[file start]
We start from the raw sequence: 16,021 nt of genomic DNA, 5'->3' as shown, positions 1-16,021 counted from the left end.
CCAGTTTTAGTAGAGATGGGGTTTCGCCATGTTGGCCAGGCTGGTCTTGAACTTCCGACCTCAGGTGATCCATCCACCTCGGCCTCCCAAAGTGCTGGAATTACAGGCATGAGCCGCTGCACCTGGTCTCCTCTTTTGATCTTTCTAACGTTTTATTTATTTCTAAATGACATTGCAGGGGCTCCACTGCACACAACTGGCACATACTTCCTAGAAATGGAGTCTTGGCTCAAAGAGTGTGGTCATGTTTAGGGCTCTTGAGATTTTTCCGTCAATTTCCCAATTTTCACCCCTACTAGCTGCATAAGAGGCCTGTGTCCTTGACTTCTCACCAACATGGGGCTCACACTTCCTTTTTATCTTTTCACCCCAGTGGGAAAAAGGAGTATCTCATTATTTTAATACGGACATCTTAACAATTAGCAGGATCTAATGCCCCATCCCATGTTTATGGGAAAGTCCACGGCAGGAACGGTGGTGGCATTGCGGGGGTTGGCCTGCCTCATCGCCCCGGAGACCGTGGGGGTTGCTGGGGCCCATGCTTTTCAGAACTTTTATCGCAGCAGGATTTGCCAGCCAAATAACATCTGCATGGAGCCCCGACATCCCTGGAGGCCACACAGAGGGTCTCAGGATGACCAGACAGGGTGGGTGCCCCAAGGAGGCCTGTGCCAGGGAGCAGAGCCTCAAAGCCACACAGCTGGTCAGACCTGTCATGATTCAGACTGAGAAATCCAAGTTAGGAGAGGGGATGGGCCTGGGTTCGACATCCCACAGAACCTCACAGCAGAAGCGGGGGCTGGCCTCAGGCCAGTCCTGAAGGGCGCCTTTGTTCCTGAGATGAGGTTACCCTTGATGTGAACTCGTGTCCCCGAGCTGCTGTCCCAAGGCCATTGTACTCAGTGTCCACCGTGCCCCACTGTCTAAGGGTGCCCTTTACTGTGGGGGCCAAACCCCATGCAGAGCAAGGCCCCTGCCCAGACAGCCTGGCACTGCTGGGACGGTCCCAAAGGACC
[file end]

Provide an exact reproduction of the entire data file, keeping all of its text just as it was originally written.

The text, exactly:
We start from the raw sequence: 16,021 nt of genomic DNA, 5'->3' as shown, positions 1-16,021 counted from the left end.
CCAGTTTTAGTAGAGATGGGGTTTCGCCATGTTGGCCAGGCTGGTCTTGAACTTCCGACCTCAGGTGATCCATCCACCTCGGCCTCCCAAAGTGCTGGAATTACAGGCATGAGCCGCTGCACCTGGTCTCCTCTTTTGATCTTTCTAACGTTTTATTTATTTCTAAATGACATTGCAGGGGCTCCACTGCACACAACTGGCACATACTTCCTAGAAATGGAGTCTTGGCTCAAAGAGTGTGGTCATGTTTAGGGCTCTTGAGATTTTTCCGTCAATTTCCCAATTTTCACCCCTACTAGCTGCATAAGAGGCCTGTGTCCTTGACTTCTCACCAACATGGGGCTCACACTTCCTTTTTATCTTTTCACCCCAGTGGGAAAAAGGAGTATCTCATTATTTTAATACGGACATCTTAACAATTAGCAGGATCTAATGCCCCATCCCATGTTTATGGGAAAGTCCACGGCAGGAACGGTGGTGGCATTGCGGGGGTTGGCCTGCCTCATCGCCCCGGAGACCGTGGGGGTTGCTGGGGCCCATGCTTTTCAGAACTTTTATCGCAGCAGGATTTGCCAGCCAAATAACATCTGCATGGAGCCCCGACATCCCTGGAGGCCACACAGAGGGTCTCAGGATGACCAGACAGGGTGGGTGCCCCAAGGAGGCCTGTGCCAGGGAGCAGAGCCTCAAAGCCACACAGCTGGTCAGACCTGTCATGATTCAGACTGAGAAATCCAAGTTAGGAGAGGGGATGGGCCTGGGTTCGACATCCCACAGAACCTCACAGCAGAAGCGGGGGCTGGCCTCAGGCCAGTCCTGAAGGGCGCCTTTGTTCCTGAGATGAGGTTACCCTTGATGTGAACTCGTGTCCCCGAGCTGCTGTCCCAAGGCCATTGTACTCAGTGTCCACCGTGCCCCACTGTCTAAGGGTGCCCTTTACTGTGGGGGCCAAACCCCATGCAGAGCAAGGCCCCTGCCCAGACAGCCTGGCACTGCTGGGACGGTCCCAAAGGACC